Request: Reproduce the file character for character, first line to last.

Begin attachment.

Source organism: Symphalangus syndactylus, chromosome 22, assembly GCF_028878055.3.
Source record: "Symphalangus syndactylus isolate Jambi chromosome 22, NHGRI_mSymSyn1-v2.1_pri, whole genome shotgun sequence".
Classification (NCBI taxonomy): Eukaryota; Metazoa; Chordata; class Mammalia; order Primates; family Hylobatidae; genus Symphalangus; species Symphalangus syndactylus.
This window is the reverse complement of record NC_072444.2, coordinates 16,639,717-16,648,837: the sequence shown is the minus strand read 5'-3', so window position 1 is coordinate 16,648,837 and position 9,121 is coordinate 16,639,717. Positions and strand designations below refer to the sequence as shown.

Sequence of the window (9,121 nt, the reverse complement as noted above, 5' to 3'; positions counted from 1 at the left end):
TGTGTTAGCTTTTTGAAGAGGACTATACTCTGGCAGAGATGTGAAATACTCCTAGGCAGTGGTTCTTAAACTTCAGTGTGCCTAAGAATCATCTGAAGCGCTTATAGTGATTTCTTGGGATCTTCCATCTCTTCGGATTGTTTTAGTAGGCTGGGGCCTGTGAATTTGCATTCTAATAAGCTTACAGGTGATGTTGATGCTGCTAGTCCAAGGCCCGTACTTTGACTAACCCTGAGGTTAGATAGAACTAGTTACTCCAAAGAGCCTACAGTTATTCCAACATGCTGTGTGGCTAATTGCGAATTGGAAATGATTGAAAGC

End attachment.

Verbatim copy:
Source organism: Symphalangus syndactylus, chromosome 22, assembly GCF_028878055.3.
Source record: "Symphalangus syndactylus isolate Jambi chromosome 22, NHGRI_mSymSyn1-v2.1_pri, whole genome shotgun sequence".
Classification (NCBI taxonomy): Eukaryota; Metazoa; Chordata; class Mammalia; order Primates; family Hylobatidae; genus Symphalangus; species Symphalangus syndactylus.
This window is the reverse complement of record NC_072444.2, coordinates 16,639,717-16,648,837: the sequence shown is the minus strand read 5'-3', so window position 1 is coordinate 16,648,837 and position 9,121 is coordinate 16,639,717. Positions and strand designations below refer to the sequence as shown.

Sequence of the window (9,121 nt, the reverse complement as noted above, 5' to 3'; positions counted from 1 at the left end):
TGTGTTAGCTTTTTGAAGAGGACTATACTCTGGCAGAGATGTGAAATACTCCTAGGCAGTGGTTCTTAAACTTCAGTGTGCCTAAGAATCATCTGAAGCGCTTATAGTGATTTCTTGGGATCTTCCATCTCTTCGGATTGTTTTAGTAGGCTGGGGCCTGTGAATTTGCATTCTAATAAGCTTACAGGTGATGTTGATGCTGCTAGTCCAAGGCCCGTACTTTGACTAACCCTGAGGTTAGATAGAACTAGTTACTCCAAAGAGCCTACAGTTATTCCAACATGCTGTGTGGCTAATTGCGAATTGGAAATGATTGAAAGC